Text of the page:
My college roommate had an older sister who did her junior year abroad in Africa (Kenya, I think), and I’ve always remembered their mother mentioning once that her older daughter had had a difficult time adjusting upon her return because she’d seen so much poverty. It’s a thought that’s stuck with me through the years, and hits me especially when I read posts from bloggers visiting poverty-stricken areas in Africa and South America.
One of those bloggers is Kristen of We are THAT Family, who went to Kenya earlier this year and has periodically shared the residual impact of that trip since her return. Earlier this month (because I am that behind on my reading), Kristen wrote about a boy who was happy and content despite his horrifying living conditions, who, when she asked why he was happy and unafraid, responded, “Because I have Jesus.” And Kristen wrote about how, ever since, she has tried to live so that Jesus is enough for her.
Her post brought to mind the same struggle I’ve had for years, and one that’s been on my mind more lately because I’ve been feeling particularly blessed: How do I balance the abundance in my life against the poverty of others?
I am Christian, but I am also very much a capitalist, and so while I believe in charity, I don’t believe in the redistribution of wealth. And yet, I feel guilty when I ask God to continue blessing our family – when I pray, I can’t pretend that I’m asking for more for our family so that we can share our blessings with others. That’s certainly a part of our intention, but not the main part. What I’m really saying is, Please, God, give us the financial security and stability so that we can send our boys to the best private middle and high schools because the public schools are unacceptable and all of our other options are not guaranteed, and I would love to know that my boys’ education can be taken care of without compromising our retirement planning.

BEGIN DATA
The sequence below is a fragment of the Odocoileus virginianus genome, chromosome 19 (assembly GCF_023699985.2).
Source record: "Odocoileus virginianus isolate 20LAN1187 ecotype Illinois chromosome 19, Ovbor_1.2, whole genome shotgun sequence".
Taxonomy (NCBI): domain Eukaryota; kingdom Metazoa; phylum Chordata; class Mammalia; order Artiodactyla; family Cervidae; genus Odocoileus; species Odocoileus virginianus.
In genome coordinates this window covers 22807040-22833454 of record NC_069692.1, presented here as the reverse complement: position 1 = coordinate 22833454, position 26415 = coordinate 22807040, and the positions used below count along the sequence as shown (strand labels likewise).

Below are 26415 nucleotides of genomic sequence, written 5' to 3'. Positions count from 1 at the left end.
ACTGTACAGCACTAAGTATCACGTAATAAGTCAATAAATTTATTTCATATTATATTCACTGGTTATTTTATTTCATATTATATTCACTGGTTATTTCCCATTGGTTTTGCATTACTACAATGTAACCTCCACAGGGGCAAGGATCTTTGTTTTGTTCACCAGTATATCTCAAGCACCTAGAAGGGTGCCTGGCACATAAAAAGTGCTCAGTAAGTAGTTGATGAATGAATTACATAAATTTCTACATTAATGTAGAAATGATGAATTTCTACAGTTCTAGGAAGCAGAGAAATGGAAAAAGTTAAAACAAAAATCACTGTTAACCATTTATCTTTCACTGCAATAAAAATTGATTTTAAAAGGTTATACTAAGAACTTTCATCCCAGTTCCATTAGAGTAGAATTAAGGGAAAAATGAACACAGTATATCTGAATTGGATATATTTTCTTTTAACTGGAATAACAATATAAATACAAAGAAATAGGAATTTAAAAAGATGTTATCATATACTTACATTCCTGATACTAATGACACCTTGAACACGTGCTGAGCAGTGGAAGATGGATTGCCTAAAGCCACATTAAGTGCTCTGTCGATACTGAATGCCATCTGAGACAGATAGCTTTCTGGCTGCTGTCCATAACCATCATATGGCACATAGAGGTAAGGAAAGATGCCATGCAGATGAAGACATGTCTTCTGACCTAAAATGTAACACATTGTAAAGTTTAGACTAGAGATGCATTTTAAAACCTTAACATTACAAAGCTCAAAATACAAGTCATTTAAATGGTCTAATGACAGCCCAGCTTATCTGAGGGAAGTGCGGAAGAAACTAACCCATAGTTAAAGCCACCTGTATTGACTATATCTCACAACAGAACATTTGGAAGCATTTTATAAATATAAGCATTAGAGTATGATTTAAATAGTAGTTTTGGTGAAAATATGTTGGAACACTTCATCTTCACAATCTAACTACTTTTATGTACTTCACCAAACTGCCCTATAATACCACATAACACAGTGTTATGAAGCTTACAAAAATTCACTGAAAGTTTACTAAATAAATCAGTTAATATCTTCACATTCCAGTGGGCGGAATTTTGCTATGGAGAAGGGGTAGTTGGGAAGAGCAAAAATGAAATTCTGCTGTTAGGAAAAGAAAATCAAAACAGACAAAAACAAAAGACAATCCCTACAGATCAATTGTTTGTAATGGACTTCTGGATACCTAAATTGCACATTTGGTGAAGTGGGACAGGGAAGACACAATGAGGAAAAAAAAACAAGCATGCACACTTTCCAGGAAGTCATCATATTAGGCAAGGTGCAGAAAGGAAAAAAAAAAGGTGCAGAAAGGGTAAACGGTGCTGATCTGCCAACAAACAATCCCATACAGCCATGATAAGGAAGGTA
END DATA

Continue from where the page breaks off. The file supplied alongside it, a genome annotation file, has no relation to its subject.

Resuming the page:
My prayers seem, well, selfish and greedy when there are children in this world who starve to death and don’t have enough clothes and are sold into slavery.
I don’t have any answers. I do my best to do God’s will, to be generous and kind, and set a good example for my children. I remember that it makes little sense to help a child thousands of miles away and yet be a bad neighbor or friend. And there are other causes that I want to support too – the USO is especially close to my heart, and I highly recommend the inspiring articles in their magazine, On Patrol. And I can’t do it all.
So I guess it comes down to what most things come down to: Do my best, and hope that it’s good enough.
I’ll never really know if it was good enough. But I can live with that.